Gun Lawsuits Flood in After Barrett Supreme Court Confirmation

Activists hope slate of new cases can set landmark Second Amendment precedents

Justice Amy Coney Barrett (Getty Images)
December 7, 2020

Gun-rights activists have filed a slew of new cases in hopes Justice Amy Coney Barrett's confirmation to the Supreme Court will lead to an expansion of gun protections.

Groups like the Second Amendment Foundation, Firearms Policy Coalition, and National Rifle Association have filed numerous federal cases against restrictive gun laws across the country with the intention of taking as many as possible to the Supreme Court. They hope to not only strike down restrictive laws in places like Massachusetts, California, and New Jersey but also further clarify the reach of the Second Amendment. New rulings, they believe, could change American gun laws forever by forcing judges in lower courts to a formal standard of review in Second Amendment cases.

"We started this process and planning as soon as Trump nominated [Barrett]," Alan Gottlieb, founder of the Second Amendment Foundation, which has already filed half a dozen new cases in recent weeks, told the Washington Free Beacon. "And, of course, as soon as she was confirmed, we started ramping it up to make it happen."

"The lawsuits you're seeing are part of a long-term strategic litigation," Adam Kraut, director of legal strategy for the Firearms Policy Coalition, told the Free Beacon of the group's recent surge in suits. "The confirmation of Justice Barrett, who seemingly would provide a fair analysis, is something that was part of the analysis that went into the timing of it."

The Supreme Court has been reluctant to take on gun-rights cases since striking down local and state gun restrictions in the landmark District of Columbia v. Heller (2008) and McDonald v. Chicago (2010) decisions. Justices have only ruled on one Second Amendment case in the past decade and declined a slate of new suits in June. The confirmation of Barrett, who experts view as friendly toward broadening Second Amendment protections, has given activists hope. The NRA filed Mazahreh v. Grewal on Tuesday to challenge a restrictive New Jersey gun-carry law that allows officials to deny permit applications to the vast majority of residents.

Legal analysts said the strategy of flooding the Court with new lawsuits could pay dividends for gun-rights groups. Adam Winkler, a University of California Los Angeles professor specializing in gun policy and the Supreme Court, said President Trump's appointments throughout the federal bench have created a friendly environment for such cases.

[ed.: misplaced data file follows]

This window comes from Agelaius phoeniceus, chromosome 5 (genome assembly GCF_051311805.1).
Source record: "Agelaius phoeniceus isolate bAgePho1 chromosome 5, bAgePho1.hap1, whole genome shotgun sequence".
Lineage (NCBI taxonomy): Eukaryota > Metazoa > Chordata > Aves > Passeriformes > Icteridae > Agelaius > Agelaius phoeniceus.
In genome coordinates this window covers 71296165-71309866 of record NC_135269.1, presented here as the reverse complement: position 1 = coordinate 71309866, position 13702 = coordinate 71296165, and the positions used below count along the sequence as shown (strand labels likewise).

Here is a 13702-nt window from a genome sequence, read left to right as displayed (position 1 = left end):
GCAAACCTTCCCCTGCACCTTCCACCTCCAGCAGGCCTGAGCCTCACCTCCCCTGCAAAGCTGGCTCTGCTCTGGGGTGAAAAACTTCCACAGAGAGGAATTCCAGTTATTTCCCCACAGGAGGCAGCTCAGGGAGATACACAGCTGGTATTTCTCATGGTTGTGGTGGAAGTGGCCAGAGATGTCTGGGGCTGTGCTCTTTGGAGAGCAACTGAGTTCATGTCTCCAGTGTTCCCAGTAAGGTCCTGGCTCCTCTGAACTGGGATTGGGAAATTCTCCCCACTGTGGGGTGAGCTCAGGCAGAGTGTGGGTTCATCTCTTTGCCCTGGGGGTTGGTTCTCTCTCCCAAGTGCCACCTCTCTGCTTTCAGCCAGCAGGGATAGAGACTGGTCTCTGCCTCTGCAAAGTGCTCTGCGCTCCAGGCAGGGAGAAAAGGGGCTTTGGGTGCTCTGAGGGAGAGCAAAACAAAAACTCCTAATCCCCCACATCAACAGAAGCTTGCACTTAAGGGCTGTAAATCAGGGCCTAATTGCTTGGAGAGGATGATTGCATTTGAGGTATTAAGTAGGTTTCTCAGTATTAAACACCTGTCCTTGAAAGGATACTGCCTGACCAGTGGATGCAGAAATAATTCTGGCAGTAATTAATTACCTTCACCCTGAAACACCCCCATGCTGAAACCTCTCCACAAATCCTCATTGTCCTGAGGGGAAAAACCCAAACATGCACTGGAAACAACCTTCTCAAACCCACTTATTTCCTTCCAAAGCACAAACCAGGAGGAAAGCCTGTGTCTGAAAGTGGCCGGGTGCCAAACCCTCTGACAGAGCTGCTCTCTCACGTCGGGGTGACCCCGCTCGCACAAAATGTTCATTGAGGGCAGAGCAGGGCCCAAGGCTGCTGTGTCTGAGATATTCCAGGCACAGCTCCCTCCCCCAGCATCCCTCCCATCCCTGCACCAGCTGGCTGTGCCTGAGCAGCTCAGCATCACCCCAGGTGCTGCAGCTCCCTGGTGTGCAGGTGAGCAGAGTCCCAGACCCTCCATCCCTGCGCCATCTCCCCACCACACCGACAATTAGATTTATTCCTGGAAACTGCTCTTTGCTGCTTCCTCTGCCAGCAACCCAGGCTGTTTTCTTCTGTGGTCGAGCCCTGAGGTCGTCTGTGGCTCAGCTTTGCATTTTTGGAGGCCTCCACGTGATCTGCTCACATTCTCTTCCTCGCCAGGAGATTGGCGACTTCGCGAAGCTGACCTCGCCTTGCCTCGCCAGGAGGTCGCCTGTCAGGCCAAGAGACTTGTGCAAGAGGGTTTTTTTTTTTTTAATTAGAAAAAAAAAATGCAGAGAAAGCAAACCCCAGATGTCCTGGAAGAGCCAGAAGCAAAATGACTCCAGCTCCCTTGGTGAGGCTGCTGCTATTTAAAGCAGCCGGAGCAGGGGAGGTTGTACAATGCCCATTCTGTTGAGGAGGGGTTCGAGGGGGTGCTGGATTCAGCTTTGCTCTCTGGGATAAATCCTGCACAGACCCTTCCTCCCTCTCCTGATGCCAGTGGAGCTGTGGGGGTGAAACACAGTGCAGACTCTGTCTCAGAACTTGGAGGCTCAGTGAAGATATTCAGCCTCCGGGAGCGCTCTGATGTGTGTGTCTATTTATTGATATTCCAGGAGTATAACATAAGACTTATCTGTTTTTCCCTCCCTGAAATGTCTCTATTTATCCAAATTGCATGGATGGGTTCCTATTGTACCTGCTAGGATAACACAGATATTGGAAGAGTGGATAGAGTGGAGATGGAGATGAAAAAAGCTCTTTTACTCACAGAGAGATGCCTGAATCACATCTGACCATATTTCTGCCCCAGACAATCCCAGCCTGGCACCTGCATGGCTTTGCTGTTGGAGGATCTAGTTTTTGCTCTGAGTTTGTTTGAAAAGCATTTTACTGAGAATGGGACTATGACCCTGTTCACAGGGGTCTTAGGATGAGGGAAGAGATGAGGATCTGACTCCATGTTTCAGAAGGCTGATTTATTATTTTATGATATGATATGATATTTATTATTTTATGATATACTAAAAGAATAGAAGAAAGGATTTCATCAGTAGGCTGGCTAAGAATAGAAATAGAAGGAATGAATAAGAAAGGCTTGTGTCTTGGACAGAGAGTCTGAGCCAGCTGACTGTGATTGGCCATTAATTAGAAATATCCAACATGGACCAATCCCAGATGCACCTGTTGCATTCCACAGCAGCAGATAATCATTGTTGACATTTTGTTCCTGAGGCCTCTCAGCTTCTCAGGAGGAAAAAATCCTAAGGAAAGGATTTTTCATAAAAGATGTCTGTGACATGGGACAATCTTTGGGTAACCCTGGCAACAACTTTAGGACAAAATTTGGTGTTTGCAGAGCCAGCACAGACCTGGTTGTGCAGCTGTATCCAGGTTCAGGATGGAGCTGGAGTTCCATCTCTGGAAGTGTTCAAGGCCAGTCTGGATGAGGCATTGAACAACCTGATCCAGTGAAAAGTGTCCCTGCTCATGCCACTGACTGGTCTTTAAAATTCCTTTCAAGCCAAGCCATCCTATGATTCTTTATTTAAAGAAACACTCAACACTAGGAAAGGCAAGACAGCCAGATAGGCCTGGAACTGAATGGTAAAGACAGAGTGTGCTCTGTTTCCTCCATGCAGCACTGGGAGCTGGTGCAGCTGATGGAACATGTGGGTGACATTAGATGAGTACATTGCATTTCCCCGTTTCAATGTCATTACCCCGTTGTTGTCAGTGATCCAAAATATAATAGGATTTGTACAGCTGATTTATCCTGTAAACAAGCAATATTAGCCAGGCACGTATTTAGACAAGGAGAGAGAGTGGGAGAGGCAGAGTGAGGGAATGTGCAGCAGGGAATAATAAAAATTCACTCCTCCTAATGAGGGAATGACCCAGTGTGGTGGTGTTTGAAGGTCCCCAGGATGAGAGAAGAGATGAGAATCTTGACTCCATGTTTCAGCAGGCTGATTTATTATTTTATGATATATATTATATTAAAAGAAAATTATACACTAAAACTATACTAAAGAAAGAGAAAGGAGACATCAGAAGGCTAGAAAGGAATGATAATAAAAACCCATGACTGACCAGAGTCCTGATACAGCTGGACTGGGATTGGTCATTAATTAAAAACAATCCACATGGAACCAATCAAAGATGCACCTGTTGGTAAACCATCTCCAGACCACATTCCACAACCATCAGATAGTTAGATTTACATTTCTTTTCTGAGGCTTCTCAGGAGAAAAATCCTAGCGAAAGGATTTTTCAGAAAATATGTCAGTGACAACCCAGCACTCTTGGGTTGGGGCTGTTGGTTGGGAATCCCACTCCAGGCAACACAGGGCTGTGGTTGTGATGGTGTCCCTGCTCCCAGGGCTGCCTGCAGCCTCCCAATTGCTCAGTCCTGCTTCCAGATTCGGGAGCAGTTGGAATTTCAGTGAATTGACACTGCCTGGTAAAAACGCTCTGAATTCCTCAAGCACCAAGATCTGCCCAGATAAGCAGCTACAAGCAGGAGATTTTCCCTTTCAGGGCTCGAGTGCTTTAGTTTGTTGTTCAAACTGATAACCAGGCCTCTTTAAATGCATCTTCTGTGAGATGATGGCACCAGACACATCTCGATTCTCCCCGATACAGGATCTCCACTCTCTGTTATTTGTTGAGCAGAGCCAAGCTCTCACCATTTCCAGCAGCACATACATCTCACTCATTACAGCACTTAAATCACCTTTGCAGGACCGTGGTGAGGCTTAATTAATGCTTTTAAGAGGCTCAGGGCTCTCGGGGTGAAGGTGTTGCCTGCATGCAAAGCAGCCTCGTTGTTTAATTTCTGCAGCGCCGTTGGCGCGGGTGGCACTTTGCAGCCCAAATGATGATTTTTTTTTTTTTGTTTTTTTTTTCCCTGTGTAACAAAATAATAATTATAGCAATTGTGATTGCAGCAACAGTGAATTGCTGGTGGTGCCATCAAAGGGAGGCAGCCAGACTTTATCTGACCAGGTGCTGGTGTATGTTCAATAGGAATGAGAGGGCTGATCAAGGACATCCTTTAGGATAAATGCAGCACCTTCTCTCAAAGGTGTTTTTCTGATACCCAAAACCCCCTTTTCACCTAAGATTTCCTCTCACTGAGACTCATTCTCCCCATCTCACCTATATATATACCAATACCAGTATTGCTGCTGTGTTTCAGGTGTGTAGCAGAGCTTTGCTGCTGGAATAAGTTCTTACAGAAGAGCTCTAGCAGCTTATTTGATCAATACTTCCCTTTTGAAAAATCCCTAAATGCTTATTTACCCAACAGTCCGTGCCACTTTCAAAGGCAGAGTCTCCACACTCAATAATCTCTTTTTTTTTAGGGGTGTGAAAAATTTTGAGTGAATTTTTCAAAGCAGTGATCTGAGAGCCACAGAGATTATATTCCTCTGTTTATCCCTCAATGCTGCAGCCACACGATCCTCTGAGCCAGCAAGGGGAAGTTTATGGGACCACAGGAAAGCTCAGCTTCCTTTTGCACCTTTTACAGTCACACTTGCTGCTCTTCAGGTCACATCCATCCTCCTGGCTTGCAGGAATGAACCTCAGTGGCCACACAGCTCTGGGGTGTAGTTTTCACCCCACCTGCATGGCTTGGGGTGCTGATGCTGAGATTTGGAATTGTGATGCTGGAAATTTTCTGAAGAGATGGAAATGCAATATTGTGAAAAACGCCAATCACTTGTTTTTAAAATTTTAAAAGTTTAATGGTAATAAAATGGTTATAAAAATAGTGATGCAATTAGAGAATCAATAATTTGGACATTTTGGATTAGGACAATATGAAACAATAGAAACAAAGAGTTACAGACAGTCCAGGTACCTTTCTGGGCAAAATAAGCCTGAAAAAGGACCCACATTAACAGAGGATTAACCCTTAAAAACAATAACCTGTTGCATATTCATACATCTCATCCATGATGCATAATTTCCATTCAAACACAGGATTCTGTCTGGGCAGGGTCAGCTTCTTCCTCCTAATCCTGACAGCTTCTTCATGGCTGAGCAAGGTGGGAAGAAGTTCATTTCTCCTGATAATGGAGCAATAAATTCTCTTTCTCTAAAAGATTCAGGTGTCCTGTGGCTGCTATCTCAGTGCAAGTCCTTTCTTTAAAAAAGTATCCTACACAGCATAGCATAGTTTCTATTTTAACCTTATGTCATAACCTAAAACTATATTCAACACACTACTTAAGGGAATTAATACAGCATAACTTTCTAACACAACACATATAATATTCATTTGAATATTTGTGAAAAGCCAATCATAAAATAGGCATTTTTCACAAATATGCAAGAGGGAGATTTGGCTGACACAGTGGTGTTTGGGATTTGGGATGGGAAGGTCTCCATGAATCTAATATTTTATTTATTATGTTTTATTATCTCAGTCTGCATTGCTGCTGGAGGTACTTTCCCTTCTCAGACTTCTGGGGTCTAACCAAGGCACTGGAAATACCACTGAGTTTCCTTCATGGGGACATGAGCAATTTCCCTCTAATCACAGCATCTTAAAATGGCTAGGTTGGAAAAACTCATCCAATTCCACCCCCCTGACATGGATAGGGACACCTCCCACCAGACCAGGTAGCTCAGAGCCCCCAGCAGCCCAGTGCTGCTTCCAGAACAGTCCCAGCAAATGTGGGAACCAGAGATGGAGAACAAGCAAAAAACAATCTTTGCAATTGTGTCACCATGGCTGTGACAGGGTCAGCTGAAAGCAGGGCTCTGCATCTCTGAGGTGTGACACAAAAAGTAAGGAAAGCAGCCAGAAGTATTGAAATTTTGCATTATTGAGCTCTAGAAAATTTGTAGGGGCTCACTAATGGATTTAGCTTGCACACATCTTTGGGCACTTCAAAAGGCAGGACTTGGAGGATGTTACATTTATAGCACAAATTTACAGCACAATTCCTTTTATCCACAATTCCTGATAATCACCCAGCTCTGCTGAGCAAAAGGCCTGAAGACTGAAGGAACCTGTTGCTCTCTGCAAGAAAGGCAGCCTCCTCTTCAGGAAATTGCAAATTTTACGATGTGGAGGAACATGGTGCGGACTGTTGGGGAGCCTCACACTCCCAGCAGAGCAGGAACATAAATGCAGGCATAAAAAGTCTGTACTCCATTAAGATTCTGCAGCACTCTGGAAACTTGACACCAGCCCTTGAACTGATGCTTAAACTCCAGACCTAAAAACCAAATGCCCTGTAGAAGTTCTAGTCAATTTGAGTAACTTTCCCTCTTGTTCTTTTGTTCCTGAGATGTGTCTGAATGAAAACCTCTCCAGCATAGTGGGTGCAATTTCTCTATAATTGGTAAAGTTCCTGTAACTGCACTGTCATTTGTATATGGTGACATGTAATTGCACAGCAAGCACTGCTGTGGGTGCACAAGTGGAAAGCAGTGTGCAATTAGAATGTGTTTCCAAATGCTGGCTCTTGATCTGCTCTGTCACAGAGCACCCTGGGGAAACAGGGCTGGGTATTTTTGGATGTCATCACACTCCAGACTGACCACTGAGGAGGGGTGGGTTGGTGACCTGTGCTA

"You can't imagine a more favorable judicial environment than what we have right now," Winkler said. "You have the lower courts that feature a large number of Trump-appointed judges. Many of those judges seem likely to support strong gun rights and weaken gun control. And the Supreme Court's conservative majority has been strengthened. And Amy Coney Barrett, in particular, has taken a strong stand on Second Amendment issues as a lower court judge."

Eric Ruben, an assistant law professor who teaches a Second Amendment seminar at Southern Methodist University, said Barrett replacing liberal justice Ruth Bader Ginsburg unquestionably "shifted [the Court] in a more gun-friendly direction."

"There are plenty of open questions, from the constitutionality of public carry restrictions to large-capacity magazines to prohibitions on gun possession by felons or the mentally ill," Ruben said.

David Bernstein, executive director of the Liberty & Law Center at the Antonin Scalia Law School at George Mason University, told the Free Beacon the new Court majority may feel a responsibility to clear up those questions after such a long delay between major cases.

"Since McDonald, the Supreme Court has studiously avoided clarifying the scope of the individual right to keep and bear arms," Bernstein said in an email. "This led to a fair amount of confusion/inconsistency in the lower courts, but also in some courts basically limiting McDonald and Heller strictly to their facts (i.e., virtually absolute bans on private ownership), which seems to me unjustified."

Bernstein also noted the legal playing field is likely to get less friendly as President-elect Joe Biden takes office. "Biden will soon be picking judges," he said. "So, for a while, they aren't going to have more sympathetic lower federal courts than they have right now."

The Second Amendment Foundation alone has 40 cases in the courts as of Friday. Gottlieb said he wants to present the Court with "a cafeteria plate of cases" to increase the likelihood at least one issue gets through. He and Kraut of the Firearms Policy Coalition both said they want to win each case on the merits but are also hoping to get the Court to establish precedents on the legal standard lower courts should use to examine future gun cases.

Winkler said the ultimate goal for gun-rights groups is "not just to strike down one or two laws but to establish a framework that makes it harder to support gun control." He is skeptical the new raft of cases will end up becoming landmark rulings. He thinks the new Court majority, which is already considering whether to accept one new gun-related case this term, may decide on a Second Amendment case even before the lawsuits filed since Barrett's confirmation have a chance to make their way to the justices.

"I think the Supreme Court is going to issue those landmark rulings before these new cases ever come to Court," Winkler said.